The Maryland Public Policy Institute
MPPI IN THE NEWS
From Northrop Grumman to Lockheed Martin, from general contractors in Maryland to their subcontractors and the small businesses that make widgets or provide services to all of the above — for all of them, military contracts are their lifeblood.
And the prospect that some of that lifeblood will stop flowing is spreading jitters throughout the defense sector, which accounts for 4 percent of the state’s workforce — some 91,000 employees.
Under mandated cuts that Congress has so far failed to reach a compromise to avoid, the Pentagon is facing $500 billion in across-the-board reductions to defense spending over 10 years, beginning in January. A similar amount would be cut from nondefense government programs.
This threat to Maryland’s economy has come into focus as GOP nominee Mitt Romney and President Barack Obama seek votes before the Nov. 6 election. Romney has vowed to not cut defense spending. Obama says defense spending can be trimmed as the war in Afghanistan is wound down.
Doomsday scenarios abound. Some estimate that more than 100,000 workers could be out of jobs in Maryland because of cuts in defense spending. Others predict fewer workforce casualties. Still others believe Congress will come to its senses between Election Day and Jan. 1.
Some believe the cuts now focused on the Department of Defense could be spread out across an array of government agencies, reducing the blow to companies that deal strictly in defense. But the looming problems have already changed the defense business in recent months.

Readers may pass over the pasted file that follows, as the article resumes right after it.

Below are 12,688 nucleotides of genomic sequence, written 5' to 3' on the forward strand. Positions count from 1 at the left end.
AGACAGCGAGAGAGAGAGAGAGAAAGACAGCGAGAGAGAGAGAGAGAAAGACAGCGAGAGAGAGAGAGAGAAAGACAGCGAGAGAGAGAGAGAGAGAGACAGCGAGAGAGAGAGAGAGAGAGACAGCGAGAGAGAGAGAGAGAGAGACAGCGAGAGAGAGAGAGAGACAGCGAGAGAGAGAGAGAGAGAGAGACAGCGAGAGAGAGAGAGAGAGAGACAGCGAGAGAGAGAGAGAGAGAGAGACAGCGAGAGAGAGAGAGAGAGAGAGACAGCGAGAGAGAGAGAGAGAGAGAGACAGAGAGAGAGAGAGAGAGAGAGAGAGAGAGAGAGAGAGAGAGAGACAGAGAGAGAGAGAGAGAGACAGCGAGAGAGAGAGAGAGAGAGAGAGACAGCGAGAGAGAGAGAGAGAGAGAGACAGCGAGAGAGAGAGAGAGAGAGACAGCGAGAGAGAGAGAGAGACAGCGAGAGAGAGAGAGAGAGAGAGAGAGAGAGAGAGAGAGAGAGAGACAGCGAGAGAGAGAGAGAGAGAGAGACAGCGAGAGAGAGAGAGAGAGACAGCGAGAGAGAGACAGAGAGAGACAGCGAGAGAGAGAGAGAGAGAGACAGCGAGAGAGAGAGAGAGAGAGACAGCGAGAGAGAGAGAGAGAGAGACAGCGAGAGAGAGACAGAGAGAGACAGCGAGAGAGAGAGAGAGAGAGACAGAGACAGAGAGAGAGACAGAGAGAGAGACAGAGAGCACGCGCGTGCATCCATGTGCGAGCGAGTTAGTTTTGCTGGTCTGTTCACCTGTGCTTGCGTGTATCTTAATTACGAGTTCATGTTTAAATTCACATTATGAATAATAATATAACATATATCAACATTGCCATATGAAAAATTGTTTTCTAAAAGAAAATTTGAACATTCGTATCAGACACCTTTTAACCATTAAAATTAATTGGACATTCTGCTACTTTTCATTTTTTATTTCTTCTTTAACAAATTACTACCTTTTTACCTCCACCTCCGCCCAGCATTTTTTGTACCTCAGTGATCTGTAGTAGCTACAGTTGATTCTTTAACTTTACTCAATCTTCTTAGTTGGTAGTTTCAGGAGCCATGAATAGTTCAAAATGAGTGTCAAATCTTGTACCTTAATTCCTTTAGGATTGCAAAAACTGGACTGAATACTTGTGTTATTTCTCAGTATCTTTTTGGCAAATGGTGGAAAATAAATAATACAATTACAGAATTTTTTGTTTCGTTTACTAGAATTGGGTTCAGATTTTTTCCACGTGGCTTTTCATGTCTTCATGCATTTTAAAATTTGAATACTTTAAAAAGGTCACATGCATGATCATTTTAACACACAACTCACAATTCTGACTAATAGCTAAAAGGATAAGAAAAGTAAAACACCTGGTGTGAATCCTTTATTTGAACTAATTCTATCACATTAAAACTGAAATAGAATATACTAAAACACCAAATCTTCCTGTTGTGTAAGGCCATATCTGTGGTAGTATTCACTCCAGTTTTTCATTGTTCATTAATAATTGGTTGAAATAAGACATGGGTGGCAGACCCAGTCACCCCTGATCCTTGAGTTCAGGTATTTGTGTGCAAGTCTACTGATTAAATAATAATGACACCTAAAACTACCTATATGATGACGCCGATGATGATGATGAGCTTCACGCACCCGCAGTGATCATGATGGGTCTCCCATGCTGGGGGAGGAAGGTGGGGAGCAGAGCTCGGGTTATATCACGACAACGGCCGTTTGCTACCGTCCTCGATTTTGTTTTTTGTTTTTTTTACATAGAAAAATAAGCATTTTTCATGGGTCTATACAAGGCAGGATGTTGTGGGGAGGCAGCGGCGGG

“There’s a strong sense that this uncertainty has kept a lot of investment on the sideline,” said Vice Admiral Peter H. Daly, CEO of the Annapolis-based U.S. Naval Institute, a nonpartisan professional association with more than 50,000 members.
“I’ve been talking about it since January, but boy, you could really tell people were doubling down on it in June,” Daly said.
Northrop Grumman, already no stranger to layoffs, has voiced its worries. Lockheed Martin went a step further in June, warning all of its 123,000 employees worldwide of potential layoffs.
Lockheed, headquartered in Bethesda, has thousands of Marylanders on its payroll, with offices in Rockville, Greenbelt, Gaithersburg and Baltimore.
The cuts could also affect men and women in uniform. The Naval Academy will not speculate on its future budgets, said Cmdr. William Marks, an academy spokesman.
But Daly of the Naval Institute, a separate entity from the academy, believes the school and other military organizations have reason to worry.
These other organizations include the Naval Air Systems Command, headquartered at the Patuxent River Naval Air Station, and operations at Fort George G. Meade that have benefited from recent funding for cybersecurity.
If the cuts go through “you’d see projects curtailed across military and across government,” Daly said. “To use a term that people don’t like, I think there will be a trickle down in a negative way. They should be (worried).”
Any cuts are likely to trickle down to a community of small businesses whose survival often depends on military contracts, and on spending by larger firms like Lockheed. One such company is Technology Assessment & Transfer Inc. of Annapolis, certified by the Small Business Administration as a woman-owned small business.
TA&T relies heavily on funds from the Small Business Innovation Research Program, said President Larry Fehrenbacher. The firm specializes in high technology; it develops and commercializes materials, often for defense application. Its founders started the business “in the kitchen,” Fehrenbacher said.
Since then, TA&T has grown to 35 employees. In August it made headlines when a ceramic oven housing it designed landed on Mars aboard the Curiosity rover.